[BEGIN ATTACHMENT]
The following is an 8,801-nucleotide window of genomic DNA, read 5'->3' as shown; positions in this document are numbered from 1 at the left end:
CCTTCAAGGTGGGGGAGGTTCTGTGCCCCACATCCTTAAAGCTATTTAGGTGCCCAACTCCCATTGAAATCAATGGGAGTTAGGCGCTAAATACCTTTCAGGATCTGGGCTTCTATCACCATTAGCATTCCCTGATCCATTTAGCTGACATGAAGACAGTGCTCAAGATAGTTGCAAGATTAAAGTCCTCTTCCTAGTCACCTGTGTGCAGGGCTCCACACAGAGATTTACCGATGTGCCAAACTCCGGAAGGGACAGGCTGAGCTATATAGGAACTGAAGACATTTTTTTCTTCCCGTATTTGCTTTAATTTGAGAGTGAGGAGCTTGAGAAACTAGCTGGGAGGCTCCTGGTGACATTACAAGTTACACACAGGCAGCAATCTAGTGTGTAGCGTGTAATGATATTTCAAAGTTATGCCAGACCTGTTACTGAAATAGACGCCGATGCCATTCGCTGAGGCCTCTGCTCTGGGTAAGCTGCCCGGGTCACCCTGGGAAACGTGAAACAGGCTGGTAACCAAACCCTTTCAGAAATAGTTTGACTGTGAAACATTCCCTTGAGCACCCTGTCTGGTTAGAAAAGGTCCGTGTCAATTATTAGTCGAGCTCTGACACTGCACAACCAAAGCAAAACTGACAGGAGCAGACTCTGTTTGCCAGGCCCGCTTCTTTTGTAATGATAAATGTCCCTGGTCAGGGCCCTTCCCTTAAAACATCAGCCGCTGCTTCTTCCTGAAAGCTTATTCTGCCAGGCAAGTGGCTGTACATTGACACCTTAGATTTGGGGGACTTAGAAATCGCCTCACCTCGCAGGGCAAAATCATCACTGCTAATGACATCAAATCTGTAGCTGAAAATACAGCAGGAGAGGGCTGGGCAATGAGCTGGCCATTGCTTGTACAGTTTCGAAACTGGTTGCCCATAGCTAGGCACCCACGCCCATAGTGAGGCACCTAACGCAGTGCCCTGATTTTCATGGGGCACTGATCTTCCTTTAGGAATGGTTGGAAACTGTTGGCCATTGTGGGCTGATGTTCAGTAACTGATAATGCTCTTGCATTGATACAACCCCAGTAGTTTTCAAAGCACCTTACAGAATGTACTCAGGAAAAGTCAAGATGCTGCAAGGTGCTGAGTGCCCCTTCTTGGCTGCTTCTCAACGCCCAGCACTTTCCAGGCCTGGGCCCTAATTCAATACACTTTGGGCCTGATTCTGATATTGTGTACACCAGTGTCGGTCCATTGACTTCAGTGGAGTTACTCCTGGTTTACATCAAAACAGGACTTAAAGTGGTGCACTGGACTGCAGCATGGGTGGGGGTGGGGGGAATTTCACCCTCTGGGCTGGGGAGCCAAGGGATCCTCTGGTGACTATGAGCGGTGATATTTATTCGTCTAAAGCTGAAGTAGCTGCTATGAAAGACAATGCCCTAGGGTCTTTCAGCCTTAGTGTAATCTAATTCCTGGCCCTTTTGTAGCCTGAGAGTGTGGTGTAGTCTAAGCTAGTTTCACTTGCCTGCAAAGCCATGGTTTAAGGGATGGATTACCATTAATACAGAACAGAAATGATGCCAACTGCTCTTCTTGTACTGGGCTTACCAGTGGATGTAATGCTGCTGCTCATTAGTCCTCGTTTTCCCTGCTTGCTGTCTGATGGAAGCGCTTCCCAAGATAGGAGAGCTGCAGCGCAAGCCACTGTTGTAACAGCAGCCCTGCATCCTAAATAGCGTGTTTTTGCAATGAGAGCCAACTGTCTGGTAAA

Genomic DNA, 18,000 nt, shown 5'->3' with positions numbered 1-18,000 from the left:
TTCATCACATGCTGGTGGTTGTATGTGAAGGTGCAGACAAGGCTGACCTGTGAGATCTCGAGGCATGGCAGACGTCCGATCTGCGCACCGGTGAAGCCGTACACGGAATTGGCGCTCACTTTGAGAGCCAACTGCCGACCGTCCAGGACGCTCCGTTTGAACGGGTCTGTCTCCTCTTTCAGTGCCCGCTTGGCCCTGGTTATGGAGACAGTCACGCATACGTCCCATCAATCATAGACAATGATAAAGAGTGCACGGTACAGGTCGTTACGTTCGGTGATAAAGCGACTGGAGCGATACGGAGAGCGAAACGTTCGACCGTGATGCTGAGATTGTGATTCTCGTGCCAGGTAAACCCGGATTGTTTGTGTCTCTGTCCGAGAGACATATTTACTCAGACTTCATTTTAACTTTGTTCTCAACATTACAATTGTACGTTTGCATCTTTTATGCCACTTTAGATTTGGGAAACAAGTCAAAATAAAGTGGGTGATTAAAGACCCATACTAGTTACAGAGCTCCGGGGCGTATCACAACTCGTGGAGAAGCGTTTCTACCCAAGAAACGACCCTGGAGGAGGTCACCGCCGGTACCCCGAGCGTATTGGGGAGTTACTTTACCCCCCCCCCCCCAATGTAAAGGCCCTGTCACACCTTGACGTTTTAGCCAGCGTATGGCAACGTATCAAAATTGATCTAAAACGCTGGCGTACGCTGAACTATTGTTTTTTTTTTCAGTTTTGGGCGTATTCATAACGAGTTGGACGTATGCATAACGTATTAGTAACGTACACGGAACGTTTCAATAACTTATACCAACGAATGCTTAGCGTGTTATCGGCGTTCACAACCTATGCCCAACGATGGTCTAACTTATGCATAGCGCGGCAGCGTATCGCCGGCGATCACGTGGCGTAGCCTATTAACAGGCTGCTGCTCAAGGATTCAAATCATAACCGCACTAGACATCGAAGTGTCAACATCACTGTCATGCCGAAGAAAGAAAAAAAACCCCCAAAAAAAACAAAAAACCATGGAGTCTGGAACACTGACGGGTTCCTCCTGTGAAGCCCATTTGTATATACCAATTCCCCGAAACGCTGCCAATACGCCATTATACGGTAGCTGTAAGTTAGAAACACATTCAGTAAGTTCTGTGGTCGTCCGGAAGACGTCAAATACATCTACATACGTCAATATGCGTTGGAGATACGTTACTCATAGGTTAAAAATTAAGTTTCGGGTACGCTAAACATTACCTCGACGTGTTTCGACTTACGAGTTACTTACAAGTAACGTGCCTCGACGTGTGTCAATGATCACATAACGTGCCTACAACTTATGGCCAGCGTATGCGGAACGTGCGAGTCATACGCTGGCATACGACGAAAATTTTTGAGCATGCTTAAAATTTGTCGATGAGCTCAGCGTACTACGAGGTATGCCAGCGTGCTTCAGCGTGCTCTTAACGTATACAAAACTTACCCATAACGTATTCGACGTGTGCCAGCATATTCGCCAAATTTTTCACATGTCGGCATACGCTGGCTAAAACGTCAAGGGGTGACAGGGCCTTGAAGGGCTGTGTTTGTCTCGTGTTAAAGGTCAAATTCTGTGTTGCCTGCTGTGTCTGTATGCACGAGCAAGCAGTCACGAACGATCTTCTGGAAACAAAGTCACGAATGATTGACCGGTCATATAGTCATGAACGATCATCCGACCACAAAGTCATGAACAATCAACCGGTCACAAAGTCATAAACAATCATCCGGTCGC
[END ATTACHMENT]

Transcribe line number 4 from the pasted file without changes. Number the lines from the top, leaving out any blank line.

TTCATCACATGCTGGTGGTTGTATGTGAAGGTGCAGACAAGGCTGACCTGTGAGATCTCGAGGCATGGCAGACGTCCGATCTGCGCACCGGTGAAGCCGTACACGGAATTGGCGCTCACTTTGAGAGCCAACTGCCGACCGTCCAGGACGCTCCGTTTGAACGGGTCTGTCTCCTCTTTCAGTGCCCGCTTGGCCCTGGTTATGGAGACAGTCACGCATACGTCCCATCAATCATAGACAATGATAAAGAGTGCACGGTACAGGTCGTTACGTTCGGTGATAAAGCGACTGGAGCGATACGGAGAGCGAAACGTTCGACCGTGATGCTGAGATTGTGATTCTCGTGCCAGGTAAACCCGGATTGTTTGTGTCTCTGTCCGAGAGACATATTTACTCAGACTTCATTTTAACTTTGTTCTCAACATTACAATTGTACGTTTGCATCTTTTATGCCACTTTAGATTTGGGAAACAAGTCAAAATAAAGTGGGTGATTAAAGACCCATACTAGTTACAGAGCTCCGGGGCGTATCACAACTCGTGGAGAAGCGTTTCTACCCAAGAAACGACCCTGGAGGAGGTCACCGCCGGTACCCCGAGCGTATTGGGGAGTTACTTTACCCCCCCCCCCCCAATGTAAAGGCCCTGTCACACCTTGACGTTTTAGCCAGCGTATGGCAACGTATCAAAATTGATCTAAAACGCTGGCGTACGCTGAACTATTGTTTTTTTTTTCAGTTTTGGGCGTATTCATAACGAGTTGGACGTATGCATAACGTATTAGTAACGTACACGGAACGTTTCAATAACTTATACCAACGAATGCTTAGCGTGTTATCGGCGTTCACAACCTATGCCCAACGATGGTCTAACTTATGCATAGCGCGGCAGCGTATCGCCGGCGATCACGTGGCGTAGCCTATTAACAGGCTGCTGCTCAAGGATTCAAATCATAACCGCACTAGACATCGAAGTGTCAACATCACTGTCATGCCGAAGAAAGAAAAAAAACCCCCAAAAAAAACAAAAAACCATGGAGTCTGGAACACTGACGGGTTCCTCCTGTGAAGCCCATTTGTATATACCAATTCCCCGAAACGCTGCCAATACGCCATTATACGGTAGCTGTAAGTTAGAAACACATTCAGTAAGTTCTGTGGTCGTCCGGAAGACGTCAAATACATCTACATACGTCAATATGCGTTGGAGATACGTTACTCATAGGTTAAAAATTAAGTTTCGGGTACGCTAAACATTACCTCGACGTGTTTCGACTTACGAGTTACTTACAAGTAACGTGCCTCGACGTGTGTCAATGATCACATAACGTGCCTACAACTTATGGCCAGCGTATGCGGAACGTGCGAGTCATACGCTGGCATACGACGAAAATTTTTGAGCATGCTTAAAATTTGTCGATGAGCTCAGCGTACTACGAGGTATGCCAGCGTGCTTCAGCGTGCTCTTAACGTATACAAAACTTACCCATAACGTATTCGACGTGTGCCAGCATATTCGCCAAATTTTTCACATGTCGGCATACGCTGGCTAAAACGTCAAGGGGTGACAGGGCCTTGAAGGGCTGTGTTTGTCTCGTGTTAAAGGTCAAATTCTGTGTTGCCTGCTGTGTCTGTATGCACGAGCAAGCAGTCACGAACGATCTTCTGGAAACAAAGTCACGAATGATTGACCGGTCATATAGTCATGAACGATCATCCGACCACAAAGTCATGAACAATCAACCGGTCACAAAGTCATAAACAATCATCCGGTCGC